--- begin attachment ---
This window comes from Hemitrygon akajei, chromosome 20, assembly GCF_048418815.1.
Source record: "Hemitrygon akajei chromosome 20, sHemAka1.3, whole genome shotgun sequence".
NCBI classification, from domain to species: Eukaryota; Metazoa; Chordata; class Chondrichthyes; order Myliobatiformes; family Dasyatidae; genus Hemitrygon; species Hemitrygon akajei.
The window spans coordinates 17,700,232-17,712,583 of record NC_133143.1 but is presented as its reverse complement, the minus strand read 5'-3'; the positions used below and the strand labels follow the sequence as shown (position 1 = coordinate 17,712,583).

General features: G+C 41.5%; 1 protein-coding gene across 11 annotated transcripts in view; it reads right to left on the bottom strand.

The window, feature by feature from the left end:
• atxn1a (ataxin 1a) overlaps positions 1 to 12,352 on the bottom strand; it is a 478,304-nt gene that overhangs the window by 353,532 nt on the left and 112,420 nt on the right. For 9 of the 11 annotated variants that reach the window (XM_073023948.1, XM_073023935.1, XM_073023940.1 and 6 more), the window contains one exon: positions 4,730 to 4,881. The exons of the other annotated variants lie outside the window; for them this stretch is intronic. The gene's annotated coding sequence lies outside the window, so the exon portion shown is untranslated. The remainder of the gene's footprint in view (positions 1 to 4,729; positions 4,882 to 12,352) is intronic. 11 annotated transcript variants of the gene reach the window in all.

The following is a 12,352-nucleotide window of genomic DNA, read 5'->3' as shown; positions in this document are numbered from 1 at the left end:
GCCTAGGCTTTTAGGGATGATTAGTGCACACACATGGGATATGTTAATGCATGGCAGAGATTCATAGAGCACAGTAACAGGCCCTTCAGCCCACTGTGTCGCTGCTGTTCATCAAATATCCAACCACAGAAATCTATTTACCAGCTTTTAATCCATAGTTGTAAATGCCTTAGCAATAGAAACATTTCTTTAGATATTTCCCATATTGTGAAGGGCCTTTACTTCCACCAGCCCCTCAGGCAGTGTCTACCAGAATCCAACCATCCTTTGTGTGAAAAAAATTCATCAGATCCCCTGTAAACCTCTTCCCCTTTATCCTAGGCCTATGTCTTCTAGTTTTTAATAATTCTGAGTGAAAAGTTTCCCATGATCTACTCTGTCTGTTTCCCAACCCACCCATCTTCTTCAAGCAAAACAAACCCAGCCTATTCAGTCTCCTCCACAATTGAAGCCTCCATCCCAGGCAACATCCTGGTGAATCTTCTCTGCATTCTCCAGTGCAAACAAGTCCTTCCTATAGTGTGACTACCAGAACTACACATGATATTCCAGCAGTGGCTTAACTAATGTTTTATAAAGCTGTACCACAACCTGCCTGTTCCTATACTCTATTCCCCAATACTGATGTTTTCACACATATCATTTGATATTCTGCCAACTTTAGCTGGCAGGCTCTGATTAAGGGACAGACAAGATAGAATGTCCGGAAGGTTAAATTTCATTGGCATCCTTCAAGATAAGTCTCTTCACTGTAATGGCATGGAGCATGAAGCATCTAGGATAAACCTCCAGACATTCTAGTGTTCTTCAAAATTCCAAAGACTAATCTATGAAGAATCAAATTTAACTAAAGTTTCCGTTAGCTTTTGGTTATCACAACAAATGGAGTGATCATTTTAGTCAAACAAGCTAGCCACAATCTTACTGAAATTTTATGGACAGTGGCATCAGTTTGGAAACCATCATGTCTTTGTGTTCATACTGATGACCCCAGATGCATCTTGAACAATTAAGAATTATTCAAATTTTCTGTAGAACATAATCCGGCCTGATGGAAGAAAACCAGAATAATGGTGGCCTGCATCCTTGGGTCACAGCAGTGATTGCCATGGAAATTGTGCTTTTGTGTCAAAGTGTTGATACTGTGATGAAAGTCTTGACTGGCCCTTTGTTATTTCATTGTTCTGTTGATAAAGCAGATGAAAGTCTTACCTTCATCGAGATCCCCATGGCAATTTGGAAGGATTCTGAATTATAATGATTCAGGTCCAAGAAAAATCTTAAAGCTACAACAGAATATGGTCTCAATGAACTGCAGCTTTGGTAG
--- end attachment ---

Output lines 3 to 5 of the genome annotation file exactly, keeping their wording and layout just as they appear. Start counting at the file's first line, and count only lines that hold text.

NCBI classification, from domain to species: Eukaryota; Metazoa; Chordata; class Chondrichthyes; order Myliobatiformes; family Dasyatidae; genus Hemitrygon; species Hemitrygon akajei.
The window spans coordinates 17,700,232-17,712,583 of record NC_133143.1 but is presented as its reverse complement, the minus strand read 5'-3'; the positions used below and the strand labels follow the sequence as shown (position 1 = coordinate 17,712,583).

General features: G+C 41.5%; 1 protein-coding gene across 11 annotated transcripts in view; it reads right to left on the bottom strand.